I (LOVE) Barceloneta By Casey Giesler. Captain Maritime

EB-From your native Florida to Barceloneta, and travelling around the world for quite a while in the middle. Tell us more about you.

CG-The last twenty-five years of my life have been focused on the sea. Working aboard motor yachts, as well as various commercial vessels, traditional sailing ships, and performance sailing yachts. A paid wanderer or professional vagabond. As a crew member, we are able to spend time in some of the most wonderful places both well-known and completely obscure. Yachties as we are colloquially known tend to live in areas rich with a yachting culture: Antibes, Monaco, Palma, Fort Lauderdale. None of those, or the many other areas felt right. Eventually, I found myself regularly visiting Barcelona with the yacht for work at MB92 or stopping at Port Vell. The city grabbed me immediately and felt like the place to be. A vibrant, historical city with a strong tie to the maritime history. As yacht crew, we tend to frequent the restaurants, bars, and attractions within a short walk of the yacht, which in this case is of course La Barceloneta. Over time I decided this was an area I wanted to base in.

EB-La Barceloneta, what inspires you?. Was this love at first sight?

CG- Haha, I can’t say that all aspects of Barceloneta allowed me to feel love at first sight. Initially, it can be a bit overwhelming with the tourist crowds around the parameters of the barrio. Once I worked my way past the crowds into the heart of the neighborhood, I fell in love with how unique it is. In ways, it feels like a small village amongst the larger city. A very local feeling to many of the businesses, squares, bars, and cafes. And I love that aspect of it. In other parts of the city, one can just feel as though they are just another member of the crowd. In Barceloneta, everyone seems to have a story and belong.

EB-  Did you know that La Barceloneta was sea before being land?

CG- The expansion of Barcelona is a fascination of mine. From the expansion beyond the old city walls to the development of what was a few rocks into a large peninsula which is now Barceloneta, the ports, and a majority of the city’s seafront. If you spend too much time in Barceloneta, it is hard to imagine that Barcelona is actually a city built amongst the hills.

EB- How would be your ideal day in the neighborhood?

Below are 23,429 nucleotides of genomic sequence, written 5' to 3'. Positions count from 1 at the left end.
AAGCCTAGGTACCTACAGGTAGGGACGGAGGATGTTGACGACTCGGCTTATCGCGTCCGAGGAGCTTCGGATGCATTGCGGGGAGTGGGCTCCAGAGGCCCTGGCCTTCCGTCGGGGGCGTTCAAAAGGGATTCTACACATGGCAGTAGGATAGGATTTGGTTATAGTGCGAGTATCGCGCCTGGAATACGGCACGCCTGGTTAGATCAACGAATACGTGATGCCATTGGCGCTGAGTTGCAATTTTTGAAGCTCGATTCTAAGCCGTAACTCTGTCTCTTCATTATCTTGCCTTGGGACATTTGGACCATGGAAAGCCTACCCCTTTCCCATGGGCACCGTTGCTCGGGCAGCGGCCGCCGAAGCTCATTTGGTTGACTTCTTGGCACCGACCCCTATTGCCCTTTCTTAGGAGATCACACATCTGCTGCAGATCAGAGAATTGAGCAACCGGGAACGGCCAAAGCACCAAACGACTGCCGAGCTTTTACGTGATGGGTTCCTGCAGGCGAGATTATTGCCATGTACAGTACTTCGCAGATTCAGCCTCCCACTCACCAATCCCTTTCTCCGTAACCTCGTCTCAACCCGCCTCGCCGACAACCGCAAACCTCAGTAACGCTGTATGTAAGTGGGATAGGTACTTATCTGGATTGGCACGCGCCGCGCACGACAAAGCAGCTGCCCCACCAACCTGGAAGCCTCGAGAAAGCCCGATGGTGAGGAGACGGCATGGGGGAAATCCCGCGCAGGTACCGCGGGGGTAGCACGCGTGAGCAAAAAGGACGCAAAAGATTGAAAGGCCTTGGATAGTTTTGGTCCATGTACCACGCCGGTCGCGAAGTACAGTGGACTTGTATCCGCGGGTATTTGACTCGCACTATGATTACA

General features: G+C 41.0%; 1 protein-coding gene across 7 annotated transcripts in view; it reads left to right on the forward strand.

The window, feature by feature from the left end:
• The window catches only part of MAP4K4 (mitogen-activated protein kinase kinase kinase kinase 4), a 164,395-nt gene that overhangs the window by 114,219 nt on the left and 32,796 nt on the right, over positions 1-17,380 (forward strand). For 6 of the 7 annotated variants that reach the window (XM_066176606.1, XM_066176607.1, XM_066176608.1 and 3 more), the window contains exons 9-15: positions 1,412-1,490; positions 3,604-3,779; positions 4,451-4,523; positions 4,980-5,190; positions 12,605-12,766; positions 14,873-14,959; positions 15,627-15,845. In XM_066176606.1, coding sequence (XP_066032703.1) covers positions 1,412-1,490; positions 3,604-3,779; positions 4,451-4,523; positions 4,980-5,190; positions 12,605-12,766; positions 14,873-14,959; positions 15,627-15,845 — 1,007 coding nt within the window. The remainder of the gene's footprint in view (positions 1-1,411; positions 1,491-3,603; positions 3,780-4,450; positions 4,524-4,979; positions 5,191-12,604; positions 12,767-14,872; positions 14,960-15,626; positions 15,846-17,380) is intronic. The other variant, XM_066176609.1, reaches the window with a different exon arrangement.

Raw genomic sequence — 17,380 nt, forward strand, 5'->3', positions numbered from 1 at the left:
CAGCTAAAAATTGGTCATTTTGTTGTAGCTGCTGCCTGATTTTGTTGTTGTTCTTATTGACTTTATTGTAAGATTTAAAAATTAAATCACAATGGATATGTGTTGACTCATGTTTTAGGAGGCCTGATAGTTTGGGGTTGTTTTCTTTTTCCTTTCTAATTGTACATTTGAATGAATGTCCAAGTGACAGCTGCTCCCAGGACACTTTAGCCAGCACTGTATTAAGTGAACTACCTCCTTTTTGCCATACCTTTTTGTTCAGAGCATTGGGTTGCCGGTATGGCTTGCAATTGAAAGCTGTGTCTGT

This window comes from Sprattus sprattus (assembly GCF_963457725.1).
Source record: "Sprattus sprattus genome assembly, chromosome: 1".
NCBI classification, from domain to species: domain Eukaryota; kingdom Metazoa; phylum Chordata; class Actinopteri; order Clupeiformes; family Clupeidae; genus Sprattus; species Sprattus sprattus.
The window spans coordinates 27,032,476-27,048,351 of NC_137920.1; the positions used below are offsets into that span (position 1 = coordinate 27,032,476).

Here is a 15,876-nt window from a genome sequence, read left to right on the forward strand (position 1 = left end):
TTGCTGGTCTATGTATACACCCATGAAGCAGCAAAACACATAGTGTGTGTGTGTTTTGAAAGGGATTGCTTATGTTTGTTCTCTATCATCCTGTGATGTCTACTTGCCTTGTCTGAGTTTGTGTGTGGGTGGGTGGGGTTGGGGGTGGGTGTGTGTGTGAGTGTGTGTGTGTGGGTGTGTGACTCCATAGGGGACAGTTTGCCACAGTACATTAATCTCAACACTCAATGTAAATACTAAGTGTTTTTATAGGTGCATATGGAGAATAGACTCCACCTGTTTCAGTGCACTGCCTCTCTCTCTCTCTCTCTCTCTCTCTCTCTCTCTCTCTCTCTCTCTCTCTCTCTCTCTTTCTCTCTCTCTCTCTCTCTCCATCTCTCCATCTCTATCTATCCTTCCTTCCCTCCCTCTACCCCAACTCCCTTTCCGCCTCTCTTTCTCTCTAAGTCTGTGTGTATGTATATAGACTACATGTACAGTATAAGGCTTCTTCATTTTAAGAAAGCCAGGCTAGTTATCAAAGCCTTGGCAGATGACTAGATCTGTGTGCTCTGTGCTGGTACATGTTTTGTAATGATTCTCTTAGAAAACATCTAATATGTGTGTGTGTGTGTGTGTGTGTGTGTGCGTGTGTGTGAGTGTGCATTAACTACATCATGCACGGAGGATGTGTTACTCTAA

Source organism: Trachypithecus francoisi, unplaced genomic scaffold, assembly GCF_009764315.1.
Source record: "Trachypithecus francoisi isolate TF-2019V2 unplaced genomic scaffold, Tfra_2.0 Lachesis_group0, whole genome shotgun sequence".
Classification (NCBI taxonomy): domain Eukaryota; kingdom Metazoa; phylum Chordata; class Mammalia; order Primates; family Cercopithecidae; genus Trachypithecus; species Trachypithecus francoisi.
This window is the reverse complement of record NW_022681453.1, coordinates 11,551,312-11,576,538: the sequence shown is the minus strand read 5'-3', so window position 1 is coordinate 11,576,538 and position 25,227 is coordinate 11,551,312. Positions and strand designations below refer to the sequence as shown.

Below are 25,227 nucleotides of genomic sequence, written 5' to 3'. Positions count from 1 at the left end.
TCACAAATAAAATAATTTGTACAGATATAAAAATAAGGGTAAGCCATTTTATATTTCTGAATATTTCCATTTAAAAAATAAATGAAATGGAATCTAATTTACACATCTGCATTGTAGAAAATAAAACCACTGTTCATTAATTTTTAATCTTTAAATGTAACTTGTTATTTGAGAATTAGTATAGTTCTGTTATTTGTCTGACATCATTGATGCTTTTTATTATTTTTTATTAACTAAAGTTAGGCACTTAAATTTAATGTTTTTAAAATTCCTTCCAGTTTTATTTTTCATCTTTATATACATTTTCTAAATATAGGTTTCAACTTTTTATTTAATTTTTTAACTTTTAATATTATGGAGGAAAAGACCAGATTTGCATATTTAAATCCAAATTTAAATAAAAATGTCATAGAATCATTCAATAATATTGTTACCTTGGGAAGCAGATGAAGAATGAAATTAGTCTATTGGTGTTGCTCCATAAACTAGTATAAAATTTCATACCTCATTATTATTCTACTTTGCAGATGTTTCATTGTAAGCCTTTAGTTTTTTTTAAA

CG- A brief swim to start the day, especially in the winter when the water is much more invigorating. A coffee down at Baluard Cafe. Later some time down on the beach. A beer and snacks at Bodega Fermin And an evening eating at one of the many great restaurants.

EB- Describe where you live by using only one sentence.

CG- Recently moved to Eixample, but I miss living off Plaza Del Mar every day!

EB- 3 things to improve.

CG- 1. Cleanliness of the beach and water. / 2. Sense of petty crime. / 3. Beach salesmen.

EB- 3 things that are unbeatable.

CG- 1. The immediate connection to the sea. /2. Variety of high-quality small restaurants, bars, cafes, etc in such a small area. / 3. The people of Barceloneta.

EB- None in the neighborhood is a foreigner but all of us are descendants from foreigners. Did you notice this?

CG- Yes, this must be why it is such an accepting community. Everyone has a story and still feels that they belong.

EB- Do you think we value enough what we have here? Quite often Spanish people feel less but I believe is because we don´t travel enough so we can appreciate what we have here. What do you think?

CG- I would say that the heart of La Barceloneta can be easily overlooked, which also allows it to retain a certain charm. Many people, both locals and tourists venture down to the beach and return to the city afterwards without fully exploring what the barrio offers. I am sure that those in Barceloneta appreciate what they have.

EB- Where would you take me to have a good paella?

CG- We aren’t going for paella. But I will gladly meet for a Fideua at Can Ross!

…. let’s go then!

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